Kastler, Alfred

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Kastler, Alfred,

1902–84, German-born French physicist, Ph.D. Univ. of Bordeaux, 1936. Kastler was a lecturer at Clermont-Ferrand Univ. (1936–38), professor at the Univ. of Bordeaux (1938–41), professor at the École Normale Supérieure (1941–68), and director of research at the French National Center for Scientific Research (1968–72). He received the 1966 Nobel Prize in Physics for the discovery and development of two methods—double resonance and optical pumping—for using light to manipulate and study the energy levels of electrons in atoms. Both of these techniques were improvements on earlier methods, allowing for more detailed studies of the structure of atoms.

Kastler, Alfred


Born May 3, 1902, in Guebwiller. French physicist. Member of the Paris Academy of Sciences (1964).

In 1924, Kastler graduated from the Ecole Normale Supérieure in Paris. In 1941 he became a professor there. Beginning in 1945 he was a professor at the Sorbonne. In 1958 he became director of the Atomic Clock Laboratory and in 1968, director of research at the National Center of Scientific Research. Between 1930 and 1950, Kastler studied fluorescence and combination scattering in gases and crystals. In 1950, working with J. Brossel, he observed the phenomenon of magnetic resonance in the radio frequency band by using the optical pumping method that he had discovered and worked out in detail. Kastler was awarded a Nobel Prize in 1966.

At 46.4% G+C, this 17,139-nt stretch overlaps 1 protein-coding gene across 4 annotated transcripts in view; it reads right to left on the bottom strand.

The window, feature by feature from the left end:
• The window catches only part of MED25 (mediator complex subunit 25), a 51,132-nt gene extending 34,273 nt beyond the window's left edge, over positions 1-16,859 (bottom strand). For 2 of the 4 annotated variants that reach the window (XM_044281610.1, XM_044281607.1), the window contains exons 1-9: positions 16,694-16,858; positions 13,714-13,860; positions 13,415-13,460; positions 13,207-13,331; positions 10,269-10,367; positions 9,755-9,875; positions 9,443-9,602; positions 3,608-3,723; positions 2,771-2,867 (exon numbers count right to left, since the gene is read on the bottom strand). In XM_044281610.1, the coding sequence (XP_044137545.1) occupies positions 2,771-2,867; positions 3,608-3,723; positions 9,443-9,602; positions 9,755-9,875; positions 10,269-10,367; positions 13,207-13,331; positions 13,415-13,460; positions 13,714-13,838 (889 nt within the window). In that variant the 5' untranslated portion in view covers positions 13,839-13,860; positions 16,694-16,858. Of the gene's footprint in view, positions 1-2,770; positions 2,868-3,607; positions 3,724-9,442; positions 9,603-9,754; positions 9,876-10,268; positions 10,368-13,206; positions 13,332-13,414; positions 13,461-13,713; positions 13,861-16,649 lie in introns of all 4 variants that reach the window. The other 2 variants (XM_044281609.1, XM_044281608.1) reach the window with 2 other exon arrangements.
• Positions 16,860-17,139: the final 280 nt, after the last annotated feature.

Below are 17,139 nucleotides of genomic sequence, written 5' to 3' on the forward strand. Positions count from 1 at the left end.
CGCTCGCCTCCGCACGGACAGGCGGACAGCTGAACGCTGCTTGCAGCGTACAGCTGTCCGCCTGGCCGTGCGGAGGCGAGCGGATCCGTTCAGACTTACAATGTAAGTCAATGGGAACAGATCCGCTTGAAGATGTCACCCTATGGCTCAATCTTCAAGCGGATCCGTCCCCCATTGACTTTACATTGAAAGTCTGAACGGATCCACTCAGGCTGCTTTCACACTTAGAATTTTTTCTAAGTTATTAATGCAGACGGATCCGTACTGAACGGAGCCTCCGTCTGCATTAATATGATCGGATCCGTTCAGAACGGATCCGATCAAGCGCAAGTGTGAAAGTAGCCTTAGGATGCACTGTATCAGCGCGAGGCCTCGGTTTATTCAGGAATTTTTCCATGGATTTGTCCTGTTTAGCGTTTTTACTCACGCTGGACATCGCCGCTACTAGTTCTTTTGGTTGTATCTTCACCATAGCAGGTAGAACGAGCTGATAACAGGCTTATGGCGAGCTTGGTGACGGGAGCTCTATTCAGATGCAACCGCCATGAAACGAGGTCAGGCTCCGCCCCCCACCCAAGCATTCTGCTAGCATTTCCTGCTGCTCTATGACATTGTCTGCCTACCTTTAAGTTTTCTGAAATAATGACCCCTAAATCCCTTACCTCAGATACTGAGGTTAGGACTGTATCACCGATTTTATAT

Orientierung von Atomkernen durch optisches Pumpen. Mosbach, 1961. In Russian translation:
“Opticheskie metody izucheniia nizkochastotnykh rezonansov (Nobe-levskaia lektsiia po fizike 1966).” Uspekhi fizicheskikh nauk, 1967, vol. 93, issue 1, p. 5.
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